What does is mean to be a man? That’s the pivotal question to Tianju Duan and his series “Boy Power!”. With this series, the artist explores the different perspectives on masculinity we have today. Discover how his illustrations go beyond binary gender rules.
Cover photo: © Unsplash
Shanghai based illustrator, designer and creative Tianju Duan gew up in China. He remembers being different from other kids he was surrounded by. The only thing he ever wanted to do is drawing, preferably all day long. As a true perfectionist, Duan never quit drawing until he created the “perfect” picture – at least perfect in his eyes. This type of perfection had nothing to do with symmetry or any related terms, Duan rather used his own standards.
During the past years, artist Tianju Duan has always felt a little different. Despite the drawing and being more creative than the people that surrounded him, there was something else. His obsession with his deviation from the “norm” has become a central theme is his work.
A couple of years ago, Tianju Duan was a successful freelance illustrator and designer, while having a lot of free time to create own work. On one day, Duan started to draw boys and hasn’t stopped ever since.
The images reflect Duan’s current state of mind and made him feel comfortable. While being uncertain about his own sexuality, his drawings provided support. At first, the drawings presented the widely accepted binary gender rules. As his illustrations developed, Duan started to explore anything behind these rules.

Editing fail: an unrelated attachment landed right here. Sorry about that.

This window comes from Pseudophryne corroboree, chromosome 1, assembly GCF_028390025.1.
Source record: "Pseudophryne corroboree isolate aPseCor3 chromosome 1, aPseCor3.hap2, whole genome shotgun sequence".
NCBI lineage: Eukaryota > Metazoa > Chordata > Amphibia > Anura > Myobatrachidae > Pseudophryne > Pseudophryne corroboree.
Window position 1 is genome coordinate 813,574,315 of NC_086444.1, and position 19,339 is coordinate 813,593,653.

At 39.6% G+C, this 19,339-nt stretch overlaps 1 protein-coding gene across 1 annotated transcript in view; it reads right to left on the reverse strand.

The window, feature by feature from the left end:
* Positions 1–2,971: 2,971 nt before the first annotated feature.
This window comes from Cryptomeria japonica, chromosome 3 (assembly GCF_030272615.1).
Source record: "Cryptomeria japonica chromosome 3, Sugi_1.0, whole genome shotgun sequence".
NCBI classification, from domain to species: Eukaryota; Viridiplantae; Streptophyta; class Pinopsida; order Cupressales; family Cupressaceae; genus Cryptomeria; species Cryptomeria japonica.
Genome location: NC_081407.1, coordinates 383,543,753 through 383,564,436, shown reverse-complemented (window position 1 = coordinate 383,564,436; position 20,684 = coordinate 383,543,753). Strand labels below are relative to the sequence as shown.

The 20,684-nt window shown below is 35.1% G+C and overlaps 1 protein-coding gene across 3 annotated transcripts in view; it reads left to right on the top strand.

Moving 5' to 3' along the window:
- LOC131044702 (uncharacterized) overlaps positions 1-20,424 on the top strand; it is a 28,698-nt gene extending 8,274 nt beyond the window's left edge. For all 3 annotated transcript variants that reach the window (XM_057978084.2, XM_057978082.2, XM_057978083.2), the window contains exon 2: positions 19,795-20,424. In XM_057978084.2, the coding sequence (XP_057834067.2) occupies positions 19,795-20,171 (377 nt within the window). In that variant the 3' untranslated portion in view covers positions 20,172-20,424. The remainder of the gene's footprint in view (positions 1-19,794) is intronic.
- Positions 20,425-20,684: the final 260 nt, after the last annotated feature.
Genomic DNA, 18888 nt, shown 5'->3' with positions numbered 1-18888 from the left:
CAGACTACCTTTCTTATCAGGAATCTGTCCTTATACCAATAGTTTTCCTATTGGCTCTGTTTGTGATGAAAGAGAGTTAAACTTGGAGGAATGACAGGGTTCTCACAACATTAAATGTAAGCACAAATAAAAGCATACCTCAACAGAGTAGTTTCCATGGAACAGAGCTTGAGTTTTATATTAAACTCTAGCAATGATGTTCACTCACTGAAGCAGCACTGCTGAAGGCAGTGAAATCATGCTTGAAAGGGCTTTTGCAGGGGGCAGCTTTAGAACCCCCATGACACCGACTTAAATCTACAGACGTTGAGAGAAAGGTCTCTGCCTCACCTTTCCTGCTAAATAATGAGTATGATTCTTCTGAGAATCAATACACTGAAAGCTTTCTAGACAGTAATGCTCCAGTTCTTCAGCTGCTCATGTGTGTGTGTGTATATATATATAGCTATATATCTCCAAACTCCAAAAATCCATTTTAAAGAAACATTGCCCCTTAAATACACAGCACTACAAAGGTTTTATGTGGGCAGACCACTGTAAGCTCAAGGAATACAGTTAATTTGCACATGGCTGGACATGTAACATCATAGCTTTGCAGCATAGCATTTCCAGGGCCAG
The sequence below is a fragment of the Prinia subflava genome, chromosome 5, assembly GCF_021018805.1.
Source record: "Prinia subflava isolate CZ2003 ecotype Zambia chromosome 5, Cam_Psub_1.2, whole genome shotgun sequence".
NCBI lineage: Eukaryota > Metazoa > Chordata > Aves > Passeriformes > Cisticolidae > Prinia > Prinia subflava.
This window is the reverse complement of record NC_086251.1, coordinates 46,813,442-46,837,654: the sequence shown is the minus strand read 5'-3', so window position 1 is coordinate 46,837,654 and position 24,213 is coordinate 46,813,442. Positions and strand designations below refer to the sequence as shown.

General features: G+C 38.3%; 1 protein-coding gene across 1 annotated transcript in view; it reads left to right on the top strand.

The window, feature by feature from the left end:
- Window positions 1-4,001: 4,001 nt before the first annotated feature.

And so, “Boy Power!” was born. It shows our evolving understanding of what it means to be a man. Where his earlier work focused on masculine features, his more recent work is pointed towards anything that Duan finds attractive in men.
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Change of perspectives
Together with Duan’s work, society changes as well. Last year, Sarah Rich wrote an article on how the meaning of the term masculinity is shifting. In Jennifer Siebel Newsom’s The Mask You Live In, the pressure boys feel “to become a man” is shockingly harsh for many. Moving from rich friendships and a lack of judgement, to the urge of being strong and protective. In the movie, psychiatrist James Gilligan explains: “Whether it’s homicidal violence or suicidal violence, people resort to such desperate behavior only when they are feeling shamed and humiliated, or feel they would be, if they didn’t prove that they were real men.”
While our current perspective changes with baby steps, we’re slowly heading in the right direction. Happily, the success of artists like Tianju Duan proof its progress.
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